American and Russian nuclear stockpiles are now decreasing, but nuclear proliferation is a growing and urgent problem. Memory is fading of the consequences of using nuclear weapons and why proliferation is so risky. No one knows this more than the survivors of Hiroshima and Nagasaki.
Challenging assumptions, nuclear proliferation of today is seen through the devastating yet inspirational life of a Nagasaki survivor-joined by college students dedicated to making sure the truth about the last atomic bomb deliberately used on human beings will never be forgotten. _
"****(4 stars) Impossible not to be moved" Time Out Magazine
"Shedding light on the dark corners of history...fascinating...alarming...the simple, earnest truth." The Village
For the first time a US documentary raises questions about the widely held assumption that dropping the bomb was essential
In one of the film's most powerful moments the survivor describes her sister's suicide ten years after the war as "the courage to die." The survivor found "the courage to live" and dedicate her life to abolishing nuclear weapons.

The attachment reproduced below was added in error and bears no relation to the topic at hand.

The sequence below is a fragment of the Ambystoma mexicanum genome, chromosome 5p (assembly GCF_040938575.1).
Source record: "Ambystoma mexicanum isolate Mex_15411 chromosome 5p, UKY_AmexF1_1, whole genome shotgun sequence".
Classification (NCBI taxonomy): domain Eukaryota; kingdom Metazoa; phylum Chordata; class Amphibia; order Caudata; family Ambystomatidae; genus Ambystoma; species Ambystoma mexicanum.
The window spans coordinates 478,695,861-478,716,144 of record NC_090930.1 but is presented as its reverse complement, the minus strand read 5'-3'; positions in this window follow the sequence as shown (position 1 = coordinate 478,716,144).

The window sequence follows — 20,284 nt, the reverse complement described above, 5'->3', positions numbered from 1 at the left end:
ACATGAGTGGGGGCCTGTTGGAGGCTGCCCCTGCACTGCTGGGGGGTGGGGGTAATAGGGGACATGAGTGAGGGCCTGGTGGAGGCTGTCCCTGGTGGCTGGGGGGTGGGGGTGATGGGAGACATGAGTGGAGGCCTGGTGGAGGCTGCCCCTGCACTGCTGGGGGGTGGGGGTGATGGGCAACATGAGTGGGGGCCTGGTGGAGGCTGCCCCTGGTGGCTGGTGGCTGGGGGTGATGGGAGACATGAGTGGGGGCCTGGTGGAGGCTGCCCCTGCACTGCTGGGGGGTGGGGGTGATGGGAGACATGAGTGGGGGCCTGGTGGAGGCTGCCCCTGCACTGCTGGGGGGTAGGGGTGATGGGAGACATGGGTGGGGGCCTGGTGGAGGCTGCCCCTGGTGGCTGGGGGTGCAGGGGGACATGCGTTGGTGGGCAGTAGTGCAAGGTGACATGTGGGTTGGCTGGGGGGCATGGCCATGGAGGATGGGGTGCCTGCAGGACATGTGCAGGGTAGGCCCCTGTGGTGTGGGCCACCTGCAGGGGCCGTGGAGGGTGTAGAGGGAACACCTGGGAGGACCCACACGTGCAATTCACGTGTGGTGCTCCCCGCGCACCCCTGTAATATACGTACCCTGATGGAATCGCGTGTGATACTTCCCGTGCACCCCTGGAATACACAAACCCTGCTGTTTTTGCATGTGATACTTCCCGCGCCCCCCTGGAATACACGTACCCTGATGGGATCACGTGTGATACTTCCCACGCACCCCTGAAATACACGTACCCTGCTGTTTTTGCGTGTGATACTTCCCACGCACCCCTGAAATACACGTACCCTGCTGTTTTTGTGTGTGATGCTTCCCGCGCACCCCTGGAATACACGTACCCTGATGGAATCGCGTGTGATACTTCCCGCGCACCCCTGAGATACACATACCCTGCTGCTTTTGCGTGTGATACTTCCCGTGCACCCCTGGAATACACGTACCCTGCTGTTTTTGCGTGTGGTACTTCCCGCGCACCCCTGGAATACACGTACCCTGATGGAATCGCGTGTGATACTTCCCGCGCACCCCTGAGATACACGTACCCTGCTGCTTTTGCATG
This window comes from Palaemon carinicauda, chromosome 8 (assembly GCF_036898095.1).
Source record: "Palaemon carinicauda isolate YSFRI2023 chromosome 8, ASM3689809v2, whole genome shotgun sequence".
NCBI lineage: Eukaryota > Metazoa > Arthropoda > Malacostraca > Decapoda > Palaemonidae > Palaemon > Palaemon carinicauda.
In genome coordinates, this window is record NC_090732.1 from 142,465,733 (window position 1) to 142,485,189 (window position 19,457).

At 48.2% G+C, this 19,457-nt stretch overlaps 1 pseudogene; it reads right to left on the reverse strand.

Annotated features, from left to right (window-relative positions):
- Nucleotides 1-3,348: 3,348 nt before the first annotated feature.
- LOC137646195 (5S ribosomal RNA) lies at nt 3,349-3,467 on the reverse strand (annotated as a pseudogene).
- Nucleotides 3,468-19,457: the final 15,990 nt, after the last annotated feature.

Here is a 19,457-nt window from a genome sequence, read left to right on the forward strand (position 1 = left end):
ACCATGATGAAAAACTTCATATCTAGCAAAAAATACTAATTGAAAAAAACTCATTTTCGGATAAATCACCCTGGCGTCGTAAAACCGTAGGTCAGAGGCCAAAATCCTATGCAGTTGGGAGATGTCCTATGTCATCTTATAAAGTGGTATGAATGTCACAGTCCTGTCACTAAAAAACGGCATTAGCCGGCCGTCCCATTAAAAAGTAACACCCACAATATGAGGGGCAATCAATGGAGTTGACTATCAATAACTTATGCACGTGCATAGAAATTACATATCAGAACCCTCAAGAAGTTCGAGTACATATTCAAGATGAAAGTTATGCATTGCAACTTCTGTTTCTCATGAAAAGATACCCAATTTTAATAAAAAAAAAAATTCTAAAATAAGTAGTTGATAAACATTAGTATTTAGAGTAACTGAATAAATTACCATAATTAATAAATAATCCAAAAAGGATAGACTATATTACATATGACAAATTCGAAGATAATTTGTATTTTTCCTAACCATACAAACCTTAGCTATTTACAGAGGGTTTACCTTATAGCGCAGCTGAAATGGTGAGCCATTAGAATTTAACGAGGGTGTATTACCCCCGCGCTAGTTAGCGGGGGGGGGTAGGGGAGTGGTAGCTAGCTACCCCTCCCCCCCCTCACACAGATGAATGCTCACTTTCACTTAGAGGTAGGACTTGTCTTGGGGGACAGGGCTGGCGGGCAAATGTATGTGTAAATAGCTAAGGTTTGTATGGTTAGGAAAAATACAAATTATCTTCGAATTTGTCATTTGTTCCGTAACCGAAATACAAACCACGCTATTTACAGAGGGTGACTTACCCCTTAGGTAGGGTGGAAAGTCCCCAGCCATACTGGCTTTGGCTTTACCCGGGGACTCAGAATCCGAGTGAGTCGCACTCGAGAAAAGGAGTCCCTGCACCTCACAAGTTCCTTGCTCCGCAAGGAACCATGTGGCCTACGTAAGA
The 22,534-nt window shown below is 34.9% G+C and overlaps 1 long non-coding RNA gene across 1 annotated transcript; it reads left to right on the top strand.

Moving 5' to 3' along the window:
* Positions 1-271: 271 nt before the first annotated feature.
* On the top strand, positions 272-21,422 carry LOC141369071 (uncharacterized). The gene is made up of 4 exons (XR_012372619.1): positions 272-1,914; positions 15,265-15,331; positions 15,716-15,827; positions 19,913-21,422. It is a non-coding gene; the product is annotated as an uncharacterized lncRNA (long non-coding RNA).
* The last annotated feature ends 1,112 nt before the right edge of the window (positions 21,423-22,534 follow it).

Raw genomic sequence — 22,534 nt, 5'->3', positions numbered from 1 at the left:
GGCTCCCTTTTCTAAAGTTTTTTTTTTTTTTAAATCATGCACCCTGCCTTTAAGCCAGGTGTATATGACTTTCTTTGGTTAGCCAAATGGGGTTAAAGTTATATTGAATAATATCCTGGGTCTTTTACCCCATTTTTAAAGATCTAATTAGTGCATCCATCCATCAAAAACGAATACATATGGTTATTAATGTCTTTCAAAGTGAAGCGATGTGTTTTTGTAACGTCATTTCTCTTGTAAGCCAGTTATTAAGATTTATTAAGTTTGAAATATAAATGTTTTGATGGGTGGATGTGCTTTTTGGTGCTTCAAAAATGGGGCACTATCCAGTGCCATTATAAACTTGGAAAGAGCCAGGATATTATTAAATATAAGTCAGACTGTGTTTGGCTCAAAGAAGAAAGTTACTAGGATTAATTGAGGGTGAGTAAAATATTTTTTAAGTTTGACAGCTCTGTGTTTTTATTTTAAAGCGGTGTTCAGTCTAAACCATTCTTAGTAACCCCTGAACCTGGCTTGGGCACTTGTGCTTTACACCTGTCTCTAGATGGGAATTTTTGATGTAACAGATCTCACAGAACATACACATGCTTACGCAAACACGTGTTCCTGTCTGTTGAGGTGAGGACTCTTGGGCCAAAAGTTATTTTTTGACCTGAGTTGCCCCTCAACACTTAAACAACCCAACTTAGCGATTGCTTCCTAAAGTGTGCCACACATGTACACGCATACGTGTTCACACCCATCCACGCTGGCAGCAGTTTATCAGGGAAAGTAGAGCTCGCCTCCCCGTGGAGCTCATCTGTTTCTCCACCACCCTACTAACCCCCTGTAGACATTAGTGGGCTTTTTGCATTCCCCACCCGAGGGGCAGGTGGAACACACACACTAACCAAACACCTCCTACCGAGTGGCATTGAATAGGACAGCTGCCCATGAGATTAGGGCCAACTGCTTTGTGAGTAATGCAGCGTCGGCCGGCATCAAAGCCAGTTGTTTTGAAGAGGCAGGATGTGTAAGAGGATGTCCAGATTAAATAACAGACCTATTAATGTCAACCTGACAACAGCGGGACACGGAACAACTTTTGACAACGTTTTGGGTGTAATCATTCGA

"Powerful" TV Guide Movie Reviews
"Must see...important" The Campus, CCNY
"An essential gift to every generation of our nuclear age." Joanna Macy, author, activist
"Bracing, potent explorations of hot-button issues" All Movie Reviews
The survivor shares memories in a moving encounter with an Auschwitz survivor. She stirs students in London, Paris and New York City with her presence and description of the bomb and its effects. __At the film's life affirming conclusion it is clear that student Haruka has become motivated to carry on the nuclear abolition message to young people around the world.
"Deeply impressed...beautifully made...even more germane than usual...thought-provoking and inspiring." Don Kelley, Voices of the Heartland
"The definitive story" Planet in Focus
"***(3 stars) Powerful" AM New York
"Informative, compelling" Asia Reporter
"Persuasive" New York Sun
"Harrowing" Orlando Weekly
"Haunting" Asia Documentary Reviews
"Passionate" Film and History Journal
"Quite touching" New York Magazine
"Urgent" The Oregonian
*First screened at Nagasaki's 60th year commemoration events. *Subsequently screened at the United Nations in New York and Geneva, international conferences on nuclear disarmament, and in theaters, universities and festivals in the US, Canada, Europe, Asia, Australia, Latin America and South Africa.
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